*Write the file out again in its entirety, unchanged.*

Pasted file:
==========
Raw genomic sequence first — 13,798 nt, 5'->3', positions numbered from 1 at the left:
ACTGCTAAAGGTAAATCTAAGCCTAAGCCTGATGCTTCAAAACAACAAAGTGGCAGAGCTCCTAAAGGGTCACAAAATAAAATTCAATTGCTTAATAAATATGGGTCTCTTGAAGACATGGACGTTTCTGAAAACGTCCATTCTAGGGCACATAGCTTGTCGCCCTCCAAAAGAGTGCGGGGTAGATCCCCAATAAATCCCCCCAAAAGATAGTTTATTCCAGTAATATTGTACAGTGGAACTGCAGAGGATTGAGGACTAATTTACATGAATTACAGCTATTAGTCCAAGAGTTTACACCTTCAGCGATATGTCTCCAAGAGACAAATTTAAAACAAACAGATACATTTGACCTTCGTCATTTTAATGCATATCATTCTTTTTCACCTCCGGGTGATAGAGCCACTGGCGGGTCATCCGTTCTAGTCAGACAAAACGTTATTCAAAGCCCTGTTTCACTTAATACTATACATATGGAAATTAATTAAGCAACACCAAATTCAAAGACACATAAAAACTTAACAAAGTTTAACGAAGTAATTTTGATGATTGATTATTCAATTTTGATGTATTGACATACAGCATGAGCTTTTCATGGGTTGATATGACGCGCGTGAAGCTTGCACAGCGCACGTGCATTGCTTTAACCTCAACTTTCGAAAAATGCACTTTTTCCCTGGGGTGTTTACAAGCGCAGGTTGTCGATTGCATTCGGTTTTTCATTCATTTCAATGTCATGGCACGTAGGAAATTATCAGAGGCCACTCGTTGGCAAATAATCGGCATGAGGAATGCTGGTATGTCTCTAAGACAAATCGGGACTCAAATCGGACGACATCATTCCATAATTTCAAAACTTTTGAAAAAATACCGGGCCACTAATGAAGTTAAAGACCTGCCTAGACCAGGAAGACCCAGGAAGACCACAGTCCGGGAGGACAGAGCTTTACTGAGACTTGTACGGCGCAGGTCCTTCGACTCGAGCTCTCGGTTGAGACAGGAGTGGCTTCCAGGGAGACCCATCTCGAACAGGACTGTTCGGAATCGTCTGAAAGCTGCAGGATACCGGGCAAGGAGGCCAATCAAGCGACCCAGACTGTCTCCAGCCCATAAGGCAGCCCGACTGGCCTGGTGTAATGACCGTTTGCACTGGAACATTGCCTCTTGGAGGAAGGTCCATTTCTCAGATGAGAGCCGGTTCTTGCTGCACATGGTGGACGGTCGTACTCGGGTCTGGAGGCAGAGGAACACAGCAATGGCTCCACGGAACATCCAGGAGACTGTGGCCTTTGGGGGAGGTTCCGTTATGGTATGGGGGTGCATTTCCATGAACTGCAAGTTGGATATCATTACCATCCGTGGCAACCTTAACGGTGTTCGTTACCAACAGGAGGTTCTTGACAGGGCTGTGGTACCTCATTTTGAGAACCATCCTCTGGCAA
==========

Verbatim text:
Raw genomic sequence first — 13,798 nt, 5'->3', positions numbered from 1 at the left:
ACTGCTAAAGGTAAATCTAAGCCTAAGCCTGATGCTTCAAAACAACAAAGTGGCAGAGCTCCTAAAGGGTCACAAAATAAAATTCAATTGCTTAATAAATATGGGTCTCTTGAAGACATGGACGTTTCTGAAAACGTCCATTCTAGGGCACATAGCTTGTCGCCCTCCAAAAGAGTGCGGGGTAGATCCCCAATAAATCCCCCCAAAAGATAGTTTATTCCAGTAATATTGTACAGTGGAACTGCAGAGGATTGAGGACTAATTTACATGAATTACAGCTATTAGTCCAAGAGTTTACACCTTCAGCGATATGTCTCCAAGAGACAAATTTAAAACAAACAGATACATTTGACCTTCGTCATTTTAATGCATATCATTCTTTTTCACCTCCGGGTGATAGAGCCACTGGCGGGTCATCCGTTCTAGTCAGACAAAACGTTATTCAAAGCCCTGTTTCACTTAATACTATACATATGGAAATTAATTAAGCAACACCAAATTCAAAGACACATAAAAACTTAACAAAGTTTAACGAAGTAATTTTGATGATTGATTATTCAATTTTGATGTATTGACATACAGCATGAGCTTTTCATGGGTTGATATGACGCGCGTGAAGCTTGCACAGCGCACGTGCATTGCTTTAACCTCAACTTTCGAAAAATGCACTTTTTCCCTGGGGTGTTTACAAGCGCAGGTTGTCGATTGCATTCGGTTTTTCATTCATTTCAATGTCATGGCACGTAGGAAATTATCAGAGGCCACTCGTTGGCAAATAATCGGCATGAGGAATGCTGGTATGTCTCTAAGACAAATCGGGACTCAAATCGGACGACATCATTCCATAATTTCAAAACTTTTGAAAAAATACCGGGCCACTAATGAAGTTAAAGACCTGCCTAGACCAGGAAGACCCAGGAAGACCACAGTCCGGGAGGACAGAGCTTTACTGAGACTTGTACGGCGCAGGTCCTTCGACTCGAGCTCTCGGTTGAGACAGGAGTGGCTTCCAGGGAGACCCATCTCGAACAGGACTGTTCGGAATCGTCTGAAAGCTGCAGGATACCGGGCAAGGAGGCCAATCAAGCGACCCAGACTGTCTCCAGCCCATAAGGCAGCCCGACTGGCCTGGTGTAATGACCGTTTGCACTGGAACATTGCCTCTTGGAGGAAGGTCCATTTCTCAGATGAGAGCCGGTTCTTGCTGCACATGGTGGACGGTCGTACTCGGGTCTGGAGGCAGAGGAACACAGCAATGGCTCCACGGAACATCCAGGAGACTGTGGCCTTTGGGGGAGGTTCCGTTATGGTATGGGGGTGCATTTCCATGAACTGCAAGTTGGATATCATTACCATCCGTGGCAACCTTAACGGTGTTCGTTACCAACAGGAGGTTCTTGACAGGGCTGTGGTACCTCATTTTGAGAACCATCCTCTGGCAA